What’s your thinking on the fact that adult fans like to refer to the Star Wars Death Star version that features mini-figures the “dollhouse version?”

    I’ve used it as a shortcut, because it’s a known term. I’m not sure my feeling on it. It re-enforces the theme that we do all play with a toy here; and it’s become really obvious to just about everyone over the years that the Mini-figure truly drives new sales (after one reaches a certain supply on bricks and plates, this completely makes sense). Is it a good thing that everyone is “admitting” that they’re really very small dolls (which would indicate that the gender would be determined by who is playing with them)? Or is “dollhouse” just a sexist term of derision from those folks who would pretend they are “modelers” and therefore “above” the role-play encouraged by Mini-figures in the mix?

  3. Jason Says:

    I know I purposely bought sets for females when trying to populate my train layout. Definite dearth of ladies in my minifig selection.

  4. David Pickett Says:

    In a word yes. The minifig gender ratio is probably the biggest indicator. When female minifigs are present, they are often token females. “Look it’s the (only) female space police officer/pirate/diver/etc.” So many of the themes these days revolve around violent conflict, which appeal to more boys than girls. I think it’s been getting better in recent years compared to the 90/early 00’s. But the overall quality and variety of sets has been skyrocketing in recent years, and yet the percentage of female figs has increased maybe from 5% to 10%, it’s still got a long way to go. I’m interested to see what the sets look like next year. I would love to see a return to something like Paradisa, which was a theme aimed more at girls that stayed at minifig scale and didn’t dumb down the building experience like the Belville and Scala.

  5. Richard Selby Says:

    I’m a dad, and I play Lego with my little boy, and yet I still find it embarrassing. What a pity Lego didn’t give us a female doctor in MiniFigures Series 1, why did it have to be a nurse?

    All the male characters were adventurer types, and the females support the men.

    How about making a set of all female collectable minifigs? and I don’t mean super model, housewife, singer, beach babe.

  6. vexorian Says:

    This whole thing is a bit ridiculous to say the least. First of all, the ‘nurse’ is ambiguous at best. There is nothing stopping her from just being a doctor, oh there is a website. But that’s advertising. We cannot expect a company to dump money in the name of silly PC. Thing is that boys wouldn’t want to collect the minifigures if 50% of them would be girly. And girls wouldn’t buy them anyway, because most girls have parents that just don’t think they should buy them LEGO. Sure it is ‘wrong’ that kids are like that. But that’s not LEGO’s problem it is their parents’.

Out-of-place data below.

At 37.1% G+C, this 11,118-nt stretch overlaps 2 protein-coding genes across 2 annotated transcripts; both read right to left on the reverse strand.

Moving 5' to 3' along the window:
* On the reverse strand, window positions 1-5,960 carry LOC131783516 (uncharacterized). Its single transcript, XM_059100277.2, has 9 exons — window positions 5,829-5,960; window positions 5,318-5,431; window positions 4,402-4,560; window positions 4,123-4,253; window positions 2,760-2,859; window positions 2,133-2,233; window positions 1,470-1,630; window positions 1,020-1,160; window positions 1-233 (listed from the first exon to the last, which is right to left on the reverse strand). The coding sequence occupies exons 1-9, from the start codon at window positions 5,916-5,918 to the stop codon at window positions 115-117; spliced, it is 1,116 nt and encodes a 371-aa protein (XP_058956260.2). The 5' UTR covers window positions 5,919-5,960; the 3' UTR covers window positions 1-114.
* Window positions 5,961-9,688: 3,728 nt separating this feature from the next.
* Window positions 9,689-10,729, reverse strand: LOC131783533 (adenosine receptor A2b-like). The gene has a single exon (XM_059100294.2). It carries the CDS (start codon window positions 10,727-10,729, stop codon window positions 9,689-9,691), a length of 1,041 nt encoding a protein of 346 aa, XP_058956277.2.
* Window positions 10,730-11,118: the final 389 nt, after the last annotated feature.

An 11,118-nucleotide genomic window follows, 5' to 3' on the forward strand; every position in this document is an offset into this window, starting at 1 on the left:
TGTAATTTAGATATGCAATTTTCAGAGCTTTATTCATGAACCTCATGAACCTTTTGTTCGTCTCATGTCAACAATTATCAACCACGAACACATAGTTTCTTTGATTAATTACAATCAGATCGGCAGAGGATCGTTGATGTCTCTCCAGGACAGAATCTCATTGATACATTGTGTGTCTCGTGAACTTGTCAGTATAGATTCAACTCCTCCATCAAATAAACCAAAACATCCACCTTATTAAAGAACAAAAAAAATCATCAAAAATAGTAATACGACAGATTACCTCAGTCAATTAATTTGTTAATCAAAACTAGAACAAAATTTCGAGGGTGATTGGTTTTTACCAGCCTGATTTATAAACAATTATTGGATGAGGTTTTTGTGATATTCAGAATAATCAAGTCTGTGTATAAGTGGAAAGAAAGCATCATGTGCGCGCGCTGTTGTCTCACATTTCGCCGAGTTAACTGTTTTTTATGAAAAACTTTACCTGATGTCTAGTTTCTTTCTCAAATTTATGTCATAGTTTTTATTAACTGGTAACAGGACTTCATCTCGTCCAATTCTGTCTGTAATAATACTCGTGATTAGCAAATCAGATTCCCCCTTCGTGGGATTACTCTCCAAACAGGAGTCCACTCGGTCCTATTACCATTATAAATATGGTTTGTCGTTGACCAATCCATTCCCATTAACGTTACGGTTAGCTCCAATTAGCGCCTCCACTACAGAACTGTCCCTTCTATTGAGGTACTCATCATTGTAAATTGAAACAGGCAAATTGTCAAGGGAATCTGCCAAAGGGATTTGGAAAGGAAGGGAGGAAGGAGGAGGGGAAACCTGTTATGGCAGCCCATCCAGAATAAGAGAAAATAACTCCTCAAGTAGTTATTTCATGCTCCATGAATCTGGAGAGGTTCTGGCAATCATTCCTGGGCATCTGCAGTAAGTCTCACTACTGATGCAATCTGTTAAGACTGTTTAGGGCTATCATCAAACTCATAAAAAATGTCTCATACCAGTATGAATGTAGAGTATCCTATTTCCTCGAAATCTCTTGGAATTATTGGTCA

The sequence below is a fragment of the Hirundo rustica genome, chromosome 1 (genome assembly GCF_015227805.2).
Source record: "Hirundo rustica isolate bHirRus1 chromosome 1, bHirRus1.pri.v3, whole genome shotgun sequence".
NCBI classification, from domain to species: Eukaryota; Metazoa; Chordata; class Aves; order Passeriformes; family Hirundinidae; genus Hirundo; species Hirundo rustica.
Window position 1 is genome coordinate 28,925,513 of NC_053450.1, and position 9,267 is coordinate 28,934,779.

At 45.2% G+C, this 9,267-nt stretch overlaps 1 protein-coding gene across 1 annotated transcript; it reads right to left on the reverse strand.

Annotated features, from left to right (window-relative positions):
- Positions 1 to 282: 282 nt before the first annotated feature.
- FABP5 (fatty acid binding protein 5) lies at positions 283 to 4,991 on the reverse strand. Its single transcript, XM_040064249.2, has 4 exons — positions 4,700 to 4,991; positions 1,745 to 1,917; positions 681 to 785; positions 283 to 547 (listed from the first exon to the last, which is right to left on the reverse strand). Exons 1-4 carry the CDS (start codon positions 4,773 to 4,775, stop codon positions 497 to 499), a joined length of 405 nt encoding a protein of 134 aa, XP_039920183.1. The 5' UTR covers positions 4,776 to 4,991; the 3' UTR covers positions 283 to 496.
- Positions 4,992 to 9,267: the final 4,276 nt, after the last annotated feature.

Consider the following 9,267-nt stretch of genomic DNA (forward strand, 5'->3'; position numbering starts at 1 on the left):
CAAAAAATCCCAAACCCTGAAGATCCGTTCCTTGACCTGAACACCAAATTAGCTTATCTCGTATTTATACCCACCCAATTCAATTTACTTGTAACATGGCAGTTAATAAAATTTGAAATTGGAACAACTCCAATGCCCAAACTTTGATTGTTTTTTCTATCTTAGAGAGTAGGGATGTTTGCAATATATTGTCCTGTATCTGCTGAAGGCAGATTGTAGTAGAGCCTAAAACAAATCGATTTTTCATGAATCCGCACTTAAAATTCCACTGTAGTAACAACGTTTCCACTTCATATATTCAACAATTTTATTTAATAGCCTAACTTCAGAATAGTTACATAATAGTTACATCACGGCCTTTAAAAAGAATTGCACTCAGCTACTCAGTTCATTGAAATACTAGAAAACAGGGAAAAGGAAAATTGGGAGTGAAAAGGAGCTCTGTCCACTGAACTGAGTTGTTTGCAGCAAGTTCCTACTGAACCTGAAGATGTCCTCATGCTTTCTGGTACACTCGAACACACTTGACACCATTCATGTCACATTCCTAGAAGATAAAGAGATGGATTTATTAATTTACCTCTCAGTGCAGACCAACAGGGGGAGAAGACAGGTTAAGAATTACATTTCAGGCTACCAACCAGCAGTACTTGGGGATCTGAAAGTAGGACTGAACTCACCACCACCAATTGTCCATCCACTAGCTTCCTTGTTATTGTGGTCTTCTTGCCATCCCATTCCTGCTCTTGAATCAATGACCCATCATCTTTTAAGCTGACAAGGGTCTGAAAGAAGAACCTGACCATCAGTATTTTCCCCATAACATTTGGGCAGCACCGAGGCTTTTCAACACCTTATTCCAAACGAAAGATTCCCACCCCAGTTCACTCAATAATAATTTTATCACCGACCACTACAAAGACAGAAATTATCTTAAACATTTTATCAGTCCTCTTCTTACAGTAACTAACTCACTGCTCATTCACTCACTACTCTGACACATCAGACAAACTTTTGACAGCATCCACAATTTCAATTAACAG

I think that enforcing a 50/50 ratio is more sexist than just having all sorts of gender-neutral and gender-less figs among with about 4 definitely-male figs and 2 definitely-female.

    Regarding the suggestion to have a 100% female minifig collection. Exactly why should TLG dump their money like that? Tons of AFOLs will be happy , but that’s just about it. Boys will not really want to buy it. Girls’ parents won’t think they should be buying LEGO. Anyway, it didn’t stop LEGO from releasing a whole set of 5 female minifigs from the past: http://www.brickset.com/detail/?Set=852769-1, none of them seem to be stereotypical female roles.

    Regarding the roles, everyonce in a while a city or space/action theme will have female minifigs that are in exactly the same role as male counter-parts. An exception would be historic themes. It just wouldn’t make sense to have a female knight because it is meant to be a historical theme…

  7. Doctor Mobius Says:

    There’s definitely a gender biased in Lego, however to try and narrow it down to one cause is problematic at best. Lego bricks have been around for a LONG time, and it’s only been much more recently that you’ve started seeing the “Boys” and “Girls” signs on toy aisles start to come down, even if Barbie Dolls still have their own separate aisle from GI Joe.

    The real change will come as the next generations of AFOLs begin to enter the community. Other “nerd” hobbies like video games, role playing games etc. have seen a huge increase in the number of female participants, and I imagine Lego will catch up as well. As most people I know went through a Lego “Dark Age” I wonder if the first big influx of female AFOLs isn’t just around the corner.